While gathering my things after a workout in the locker room of my health club, I noticed a little boy about 3 years old wanting to go look at the scale. Each time he wandered towards the scale, his dad would grab the boy and guide him back to the locker area. The man instructed the boy to stay by him as he finished getting dressed after swimming.
The boy would stand near his father for a few seconds, then start walking back towards the scale. The father would again grab him, indicating that the boy could see the scale when he was done getting dressed. This repeated itself several times, each time the boy becoming more insistent that he wanted to see the scale, each time his dad becoming more firm that he stay next to him.
Finally, the threat of not getting ice cream came into play, but the boy headed out once again towards the scale. Dragged back one last time, he was told no ice cream.
The boy instantly threw himself onto the ground in a tantrum for a few seconds, then stopped, and sat on a bench quietly. A few moments later, forgetting all about the scale, the boy headed towards a group of sinks. The exact scenario was playing out again as I left the locker room.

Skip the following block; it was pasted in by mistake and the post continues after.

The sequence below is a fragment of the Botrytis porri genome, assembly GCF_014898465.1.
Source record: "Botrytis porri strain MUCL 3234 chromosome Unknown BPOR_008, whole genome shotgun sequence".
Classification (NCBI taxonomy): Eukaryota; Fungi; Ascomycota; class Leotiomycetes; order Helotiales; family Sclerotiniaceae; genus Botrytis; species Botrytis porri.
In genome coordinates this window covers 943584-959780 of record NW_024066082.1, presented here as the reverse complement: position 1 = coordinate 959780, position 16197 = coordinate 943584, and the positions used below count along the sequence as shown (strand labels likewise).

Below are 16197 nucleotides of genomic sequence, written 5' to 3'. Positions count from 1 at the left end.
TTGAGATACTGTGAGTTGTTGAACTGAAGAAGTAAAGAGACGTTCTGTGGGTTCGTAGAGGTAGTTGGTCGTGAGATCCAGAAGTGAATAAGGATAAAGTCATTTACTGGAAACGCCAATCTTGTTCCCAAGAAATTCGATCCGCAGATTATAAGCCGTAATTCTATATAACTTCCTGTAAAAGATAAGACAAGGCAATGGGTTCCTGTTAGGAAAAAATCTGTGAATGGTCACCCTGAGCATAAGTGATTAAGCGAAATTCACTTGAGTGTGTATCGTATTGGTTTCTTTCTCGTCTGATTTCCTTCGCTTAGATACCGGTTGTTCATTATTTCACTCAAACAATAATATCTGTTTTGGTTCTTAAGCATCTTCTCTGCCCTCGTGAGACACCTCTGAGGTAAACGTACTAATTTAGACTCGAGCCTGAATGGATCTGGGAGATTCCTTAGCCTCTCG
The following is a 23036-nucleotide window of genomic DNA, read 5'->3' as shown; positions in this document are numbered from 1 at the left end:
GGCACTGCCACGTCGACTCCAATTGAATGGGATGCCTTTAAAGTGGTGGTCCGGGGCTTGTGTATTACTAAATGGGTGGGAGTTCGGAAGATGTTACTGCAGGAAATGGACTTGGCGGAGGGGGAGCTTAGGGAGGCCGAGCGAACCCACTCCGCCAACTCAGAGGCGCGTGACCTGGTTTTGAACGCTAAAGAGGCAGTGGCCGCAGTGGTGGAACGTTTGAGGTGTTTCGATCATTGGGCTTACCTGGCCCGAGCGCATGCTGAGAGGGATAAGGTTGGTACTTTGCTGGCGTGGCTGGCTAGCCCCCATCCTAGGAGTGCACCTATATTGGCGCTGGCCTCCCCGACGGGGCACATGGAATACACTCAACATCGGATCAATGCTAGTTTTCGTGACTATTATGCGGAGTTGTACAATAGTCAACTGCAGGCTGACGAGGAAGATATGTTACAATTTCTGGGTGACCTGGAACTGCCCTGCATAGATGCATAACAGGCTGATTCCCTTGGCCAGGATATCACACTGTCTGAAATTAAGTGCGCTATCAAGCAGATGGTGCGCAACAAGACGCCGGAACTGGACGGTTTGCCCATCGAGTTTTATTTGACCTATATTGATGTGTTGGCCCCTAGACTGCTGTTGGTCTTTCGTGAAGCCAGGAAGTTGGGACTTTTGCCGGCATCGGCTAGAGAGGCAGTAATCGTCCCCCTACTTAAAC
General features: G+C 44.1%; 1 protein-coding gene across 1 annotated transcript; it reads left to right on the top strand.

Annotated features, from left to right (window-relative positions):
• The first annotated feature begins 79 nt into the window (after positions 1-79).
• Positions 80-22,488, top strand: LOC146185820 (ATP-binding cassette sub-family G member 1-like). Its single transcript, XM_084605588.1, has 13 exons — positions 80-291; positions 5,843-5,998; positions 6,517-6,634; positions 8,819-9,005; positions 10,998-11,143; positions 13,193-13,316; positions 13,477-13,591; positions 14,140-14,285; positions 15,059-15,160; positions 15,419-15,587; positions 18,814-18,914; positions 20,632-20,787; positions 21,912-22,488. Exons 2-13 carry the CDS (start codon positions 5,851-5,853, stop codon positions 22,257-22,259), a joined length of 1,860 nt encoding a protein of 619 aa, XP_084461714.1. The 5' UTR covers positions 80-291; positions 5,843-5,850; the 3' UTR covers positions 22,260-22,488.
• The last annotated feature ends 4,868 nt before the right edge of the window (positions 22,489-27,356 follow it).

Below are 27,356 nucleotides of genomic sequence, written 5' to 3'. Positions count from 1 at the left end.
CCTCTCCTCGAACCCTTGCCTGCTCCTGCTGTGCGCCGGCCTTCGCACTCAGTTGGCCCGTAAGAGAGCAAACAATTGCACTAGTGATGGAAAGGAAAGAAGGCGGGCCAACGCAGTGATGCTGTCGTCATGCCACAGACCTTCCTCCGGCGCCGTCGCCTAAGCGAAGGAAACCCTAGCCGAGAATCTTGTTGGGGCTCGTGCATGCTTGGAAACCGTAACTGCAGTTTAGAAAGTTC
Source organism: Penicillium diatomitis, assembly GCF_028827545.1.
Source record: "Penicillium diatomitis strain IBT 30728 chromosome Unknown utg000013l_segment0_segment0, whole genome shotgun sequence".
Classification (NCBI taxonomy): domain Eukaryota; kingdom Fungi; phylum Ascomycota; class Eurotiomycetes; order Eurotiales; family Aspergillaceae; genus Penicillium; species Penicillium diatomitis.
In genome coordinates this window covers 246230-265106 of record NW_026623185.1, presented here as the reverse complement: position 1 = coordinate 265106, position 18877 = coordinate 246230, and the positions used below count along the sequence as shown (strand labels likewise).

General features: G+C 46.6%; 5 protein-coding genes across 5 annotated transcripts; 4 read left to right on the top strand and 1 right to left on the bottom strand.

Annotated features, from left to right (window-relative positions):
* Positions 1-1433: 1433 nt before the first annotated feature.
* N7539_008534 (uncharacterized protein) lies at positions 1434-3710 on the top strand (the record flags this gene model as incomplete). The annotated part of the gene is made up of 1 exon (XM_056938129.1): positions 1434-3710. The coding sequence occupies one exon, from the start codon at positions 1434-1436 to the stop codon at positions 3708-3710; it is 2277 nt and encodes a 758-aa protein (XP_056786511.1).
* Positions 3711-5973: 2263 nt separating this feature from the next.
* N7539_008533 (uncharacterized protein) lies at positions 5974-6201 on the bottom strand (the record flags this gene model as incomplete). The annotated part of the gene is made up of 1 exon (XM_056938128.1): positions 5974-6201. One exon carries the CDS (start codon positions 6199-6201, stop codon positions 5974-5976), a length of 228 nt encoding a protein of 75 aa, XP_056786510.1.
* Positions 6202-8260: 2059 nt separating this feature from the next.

As I walked through the parking lot to my car, I was thinking about how I was glad that my kids had grown old enough to generally obey me when it came to such simple directions (although with age comes a whole different genre of problems). It also occurred to me that when it came to my finances, I had acted exactly like that three year old for many years.
Like the young boy, I would see something I wanted. Had I exercised patience, and saved my money I could have certainly purchased the item eventually. Instead, I determined that waiting was unacceptable and purchased the item with credit.
The bill would come a few weeks later, and I’d promise myself that was the last thing I’d purchase with a credit card. But it didn’t take long before temptation gave in.
Also, much like the child, my memory was short. The object of my desire that at the time I just HAD to have, faded in importance quickly. So many items bought with credit quickly ended up unused in the garage, or tucked away in a cupboard or closet.
On to the next “thing.”
The boy may, or may not have learned his lesson by being denied ice cream that day. Perhaps it would take him several more incidents before he learned to listen to his father’s instructions, but the point is, eventually the boy will grow up and learn that people in authority are meant to be respected and obeyed.
Like the young boy, eventually I too must grow up…..financially. It took something being taken away from me, much like our young man in the story, for me to alter my behavior. Being on the edge of disaster and having my financial freedom taken away from me has taught the consequences of my actions.
If I can successfully learn my lesson, practice good financial habits, and complete my debt management program I can taste the sweet ice cream of being debt free forever.
How about you? Are you acting your age financially?